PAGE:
Lower auto insurance premiums could hurt more than they help, lawyer says

Posted May 12, 2015

Critics of Ontario’s proposed changes to auto insurance say lower rates may not necessarily mean more money in your pocket.

According to the Personal Injury Alliance (PIA Law), the changes outlined in the provincial budget would shift the financial burden of accident-relate health-care costs from insurance companies to the taxpayers.

The PIA said the new changes would make it harder for people to get catastrophic injury status. And those who do suffer a debilitating injury would see their health-care funding slashed to $1 million instead of the current $2 million.

And the group isn’t alone in calling on the Ontario government to reconsider the proposed changes. A petition at Change.org has more than 16,000 signatures calling for Ontario’s finance minister to reverse the “unethical” changes.

Lawyer and PIA member Sloan Mandel calls it a “double whammy” to those who are catastrophically impaired.

A person is deemed catastrophically impaired if their disability affects more than half of their ability to function normally. The Ontario government is set to update that definition to help minimize disputes in the auto insurance system, said Kelsey Ingram, press secretary to the Minister of Finance.

The changes were part of the Ontario Liberals’ election platform last spring, when they said they would aim to reduce auto insurance premiums for Ontario’s 9.4 million drivers.

While the new changes would reduce premiums, PIA said they would also put more strain on taxpayer-funded systems, such as OHIP, the Ontario Disability Support Plan and Ontario Works.

The Ontario government said there needs to be more of a balance between what drivers are paying and what victims receive from insurance companies.

Ontarians who are injured in car collisions must still get the treatment they need, but they also need to pay affordable auto insurance, Ingram said.

Even with the changes, drivers will still have the option to pay for more coverage, she said.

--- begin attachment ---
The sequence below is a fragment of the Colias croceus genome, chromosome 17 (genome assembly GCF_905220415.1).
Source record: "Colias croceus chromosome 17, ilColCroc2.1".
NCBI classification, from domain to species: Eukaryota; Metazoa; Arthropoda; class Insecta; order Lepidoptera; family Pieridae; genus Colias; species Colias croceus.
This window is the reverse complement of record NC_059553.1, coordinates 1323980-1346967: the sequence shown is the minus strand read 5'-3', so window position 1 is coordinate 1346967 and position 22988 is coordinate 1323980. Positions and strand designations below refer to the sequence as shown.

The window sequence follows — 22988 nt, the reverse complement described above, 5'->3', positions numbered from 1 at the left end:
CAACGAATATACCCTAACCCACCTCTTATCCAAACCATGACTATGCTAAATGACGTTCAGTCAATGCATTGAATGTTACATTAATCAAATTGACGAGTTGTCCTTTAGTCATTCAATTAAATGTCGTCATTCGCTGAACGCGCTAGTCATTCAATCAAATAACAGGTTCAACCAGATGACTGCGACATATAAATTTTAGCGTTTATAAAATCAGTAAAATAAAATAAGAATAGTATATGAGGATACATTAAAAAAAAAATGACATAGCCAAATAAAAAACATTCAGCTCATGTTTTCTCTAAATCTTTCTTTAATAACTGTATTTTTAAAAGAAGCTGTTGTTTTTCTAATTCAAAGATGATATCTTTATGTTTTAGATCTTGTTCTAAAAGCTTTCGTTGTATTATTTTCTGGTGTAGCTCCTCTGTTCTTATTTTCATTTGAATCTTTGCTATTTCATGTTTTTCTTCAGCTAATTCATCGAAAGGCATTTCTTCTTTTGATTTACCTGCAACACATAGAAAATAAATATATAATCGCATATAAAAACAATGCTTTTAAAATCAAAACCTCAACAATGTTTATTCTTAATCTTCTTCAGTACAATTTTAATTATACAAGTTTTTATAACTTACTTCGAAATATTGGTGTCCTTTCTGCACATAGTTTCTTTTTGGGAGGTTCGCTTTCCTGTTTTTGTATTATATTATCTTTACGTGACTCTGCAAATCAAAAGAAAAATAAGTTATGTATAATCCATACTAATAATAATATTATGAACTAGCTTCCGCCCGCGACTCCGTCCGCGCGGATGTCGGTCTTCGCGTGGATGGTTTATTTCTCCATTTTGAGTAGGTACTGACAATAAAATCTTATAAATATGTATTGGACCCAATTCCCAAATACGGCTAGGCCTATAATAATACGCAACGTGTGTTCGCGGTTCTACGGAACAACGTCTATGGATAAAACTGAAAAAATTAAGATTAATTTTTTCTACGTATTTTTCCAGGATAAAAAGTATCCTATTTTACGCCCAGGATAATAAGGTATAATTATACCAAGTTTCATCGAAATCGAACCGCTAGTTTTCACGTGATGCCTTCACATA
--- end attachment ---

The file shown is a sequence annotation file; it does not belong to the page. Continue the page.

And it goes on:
A recent report suggested Ontario drivers overpaid on their auto insurance by about $840 million in 2013 alone.

The study – commissioned by the Ontario Trial Lawyers Association — said that’s because insurance companies have been ignoring the cap on the amount of after-tax profit they’re able to make from investments, called return on equity (ROE).

Ontario’s ROE cap has been set at 12 per cent, but insurance companies averaged 17.5 per cent as of 2013.

PIA said the proposed rate cuts won’t end up saving Ontario drivers money in the long run, as the government suggests.

If the changes go through, it would put those who are injured in a motor vehicle collision at risk of “financial ruin.”

Ralph Burwash, whose wife was left with a catastrophic injury after a collision in 2007, said he worries about how these changes would affect future accident victims.

Ralph’s wife, Joanne, has a mild traumatic brain injury that causes a pain that runs from her neck down her right arm, back and legs. It’s also hard for her to think clearly or process information.

The couple had $2 million in insurance coverage, but that money is almost gone now and they’re doing without many of the services Joanne used to have. Burwash has taken to caring for Joanne and their 10 kids on his own, which meant giving up their family business.

“We’re on our own completely now,” he said. “We now have to pay out of our own pocket, and we don’t have the money.”

The PIA said the Burwash family is one of many that struggle once insurance funds run out.

Not only should the Ontario government put a stop to these changes, said lawyer and PIA member Troy Lehman, but the existing system is “entirely inadequate”

He added that people who need government funding to pay for their health care wait years to get any money.

While most people think a severe accident will never happen to them, when it does, Lehman said it quickly becomes clear there isn’t enough money to go around.

“We’re constantly telling our catastrophically injured people that they’re going to have to do without,” he said. “And if these changes go through, it’s going to be twice as bad, because half of the money for medical and rehabilitation and care would disappear.”

Ingram said Ontarians can comment on the proposed changes at the government’s regulatory registry before May 19.

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